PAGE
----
Pure sniping…for better or worse.
The first time I watched a bullet from my sniper rifle burrow its way into an enemy soldier’s skull, fracturing the bone and sending innards flying, it was a visual novelty. The effect loses its luster after a few times, but the satisfying sniping and stealth gameplay still kept me hooked. But after a while, Sniper Elite III, lacking an interesting or commanding narrative to guide Karl Fairburne’s actions, devolves into just a series of missions and objectives. What results is a restrained experience incapable of reaching the mantle of greatness or memorability.
Northern Africa, the setting for this World War II title, is a fairly uncommon place as far as games go but relevant nonetheless. Instead of witnessing early 20th century Western cities getting blown apart, gorgeous mountains and valleys await you. Each map offers a very extensive array of navigation options, from cliffs up high to underground tunnels between buildings, enhancing the gameplay significantly. The effort put into rendering all the aspects of these desert vistas, sacrificing fauna for flora, makes the view down the rifle scope varied and refreshing. The texture work is excellent, and various environmental effects like windswept sand and sunlight filtering through bushes keep the visuals feeling natural.
All good things coming to an end, I wish I could say the same for the enemy soldiers. They appear fine at first glance, but they soon reveal their stiff animations, and you’ll find yourself shooting the same face over and over ad nauseam, regardless of whether he speaks German or Italian. Not that the experience of causing twin soldiers to collapse in the same place is unique to this game at all, but that doesn’t make it less disappointing. Halfway through the game, you find yourself waiting for some insane sci-fi twist where the Nazi soldiers are all genetic clones. Such a plot never comes to fruition.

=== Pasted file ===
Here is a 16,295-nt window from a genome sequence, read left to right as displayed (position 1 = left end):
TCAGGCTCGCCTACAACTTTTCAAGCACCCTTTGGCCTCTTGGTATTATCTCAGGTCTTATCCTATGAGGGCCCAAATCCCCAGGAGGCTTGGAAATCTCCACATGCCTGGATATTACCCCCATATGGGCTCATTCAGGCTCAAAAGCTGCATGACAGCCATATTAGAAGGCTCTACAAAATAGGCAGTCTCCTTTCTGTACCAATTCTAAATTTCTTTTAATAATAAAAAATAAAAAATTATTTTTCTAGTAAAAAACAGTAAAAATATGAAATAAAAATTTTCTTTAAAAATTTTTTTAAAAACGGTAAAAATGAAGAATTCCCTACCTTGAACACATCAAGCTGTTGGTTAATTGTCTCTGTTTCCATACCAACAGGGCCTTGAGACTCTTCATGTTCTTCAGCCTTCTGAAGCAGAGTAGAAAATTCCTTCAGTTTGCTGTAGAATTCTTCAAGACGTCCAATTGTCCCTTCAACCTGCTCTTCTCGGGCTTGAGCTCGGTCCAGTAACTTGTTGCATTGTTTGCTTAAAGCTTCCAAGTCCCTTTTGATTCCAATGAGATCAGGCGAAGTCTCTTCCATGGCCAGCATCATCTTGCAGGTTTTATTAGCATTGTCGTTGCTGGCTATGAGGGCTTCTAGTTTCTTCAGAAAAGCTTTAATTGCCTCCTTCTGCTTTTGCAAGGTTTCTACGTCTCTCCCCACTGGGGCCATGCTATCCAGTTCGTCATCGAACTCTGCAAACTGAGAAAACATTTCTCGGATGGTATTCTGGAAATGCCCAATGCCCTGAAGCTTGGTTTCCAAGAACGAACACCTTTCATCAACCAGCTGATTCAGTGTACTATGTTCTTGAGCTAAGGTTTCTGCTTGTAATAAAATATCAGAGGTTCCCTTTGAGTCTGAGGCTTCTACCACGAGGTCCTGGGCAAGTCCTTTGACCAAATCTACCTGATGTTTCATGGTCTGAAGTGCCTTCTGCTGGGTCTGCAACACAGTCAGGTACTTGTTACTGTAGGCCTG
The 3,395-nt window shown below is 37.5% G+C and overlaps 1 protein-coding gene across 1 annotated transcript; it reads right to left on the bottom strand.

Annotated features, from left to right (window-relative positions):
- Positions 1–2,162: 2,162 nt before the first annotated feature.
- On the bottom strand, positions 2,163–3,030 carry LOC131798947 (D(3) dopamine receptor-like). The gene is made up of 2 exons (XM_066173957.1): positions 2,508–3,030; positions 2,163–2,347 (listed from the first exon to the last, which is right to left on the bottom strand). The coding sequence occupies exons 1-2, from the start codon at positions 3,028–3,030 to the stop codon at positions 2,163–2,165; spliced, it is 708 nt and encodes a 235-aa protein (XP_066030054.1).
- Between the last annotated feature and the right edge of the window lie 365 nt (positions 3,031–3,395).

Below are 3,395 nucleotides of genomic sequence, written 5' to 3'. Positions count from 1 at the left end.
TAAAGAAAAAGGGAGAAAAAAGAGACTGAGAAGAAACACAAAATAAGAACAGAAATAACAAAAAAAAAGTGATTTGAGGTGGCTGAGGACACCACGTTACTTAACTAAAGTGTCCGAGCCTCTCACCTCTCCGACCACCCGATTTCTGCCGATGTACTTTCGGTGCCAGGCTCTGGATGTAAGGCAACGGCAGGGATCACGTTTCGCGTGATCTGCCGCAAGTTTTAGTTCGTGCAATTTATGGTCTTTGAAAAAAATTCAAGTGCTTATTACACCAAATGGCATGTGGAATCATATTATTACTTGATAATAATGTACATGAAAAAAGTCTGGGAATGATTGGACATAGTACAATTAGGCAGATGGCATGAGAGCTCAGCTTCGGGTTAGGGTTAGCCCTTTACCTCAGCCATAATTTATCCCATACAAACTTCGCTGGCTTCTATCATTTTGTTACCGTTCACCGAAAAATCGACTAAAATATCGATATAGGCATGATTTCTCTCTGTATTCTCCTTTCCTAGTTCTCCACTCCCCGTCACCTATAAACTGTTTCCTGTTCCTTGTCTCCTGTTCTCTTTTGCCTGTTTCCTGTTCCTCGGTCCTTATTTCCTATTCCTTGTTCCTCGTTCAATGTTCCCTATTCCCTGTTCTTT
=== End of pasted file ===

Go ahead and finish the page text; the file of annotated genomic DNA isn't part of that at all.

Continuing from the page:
On one hand, I should be thankful that the story eschews the ridiculous for something fairly believable. On the other, war provides plenty of drama, well-evidenced by the recent Valiant Hearts. Karl’s role as a simple agent of the Good Guys is manifest in his Gruff McWhiteGuy persona as he mindlessly pursues the one-dimensionally sinister Vahlen across North Africa. Much like Hitler at this point, Vahlen is nothing more than a foil to Karl, an agent of the Bad Guys. His actions get you from point to point, but the personal edge, as an American or a basic human being, doesn’t reveal its face. Even the introduction of ally characters, war-time good ol’ boys, feels lazy.
Digging into the actual playing of the game, though, Sniper Elite III provides a solid stealth experience. Karl can crouch or crawl to stay silent and out of sight, and he can naturally maneuver around cover without any awkward snapping mechanics. Compared to plenty of other titles, I never had the game-breaking awkwardness of trying to walk away from a low wall to evade a guard only to find myself inexplicably attached to it, our fates surreptitiously entwined until the next reload.
And speaking of reloads, they are thankfully super quick, and the ability to save anywhere coupled with decent checkpoints shows a lot of respect for the time of stealth fans. If you’re voluntarily choosing to take hours to complete a chapter, you don’t want to lose said hours because of bullshit after all. Still, an F5/F9 shortcut would also be incredibly helpful, but I’m happy with what’s there.
The AI feels rather typical for the genre in that the soldiers appear generally oblivious at most times. Sure, they will get suspicious when they find a dead body and have very generous search ranges when alerted to trouble, but staying out of the searchlight, both figurative and literal, for a few minutes sets them right back where they were. To that end, Karl has ways to manipulate them via his trusty sniper rifle. Shooting once without another sound to mask your shot will arouse suspicion in your direction, and the next shot taken will put a definite bead on your position. Thus, you can freely manipulate the enemies to move about the map to your advantage.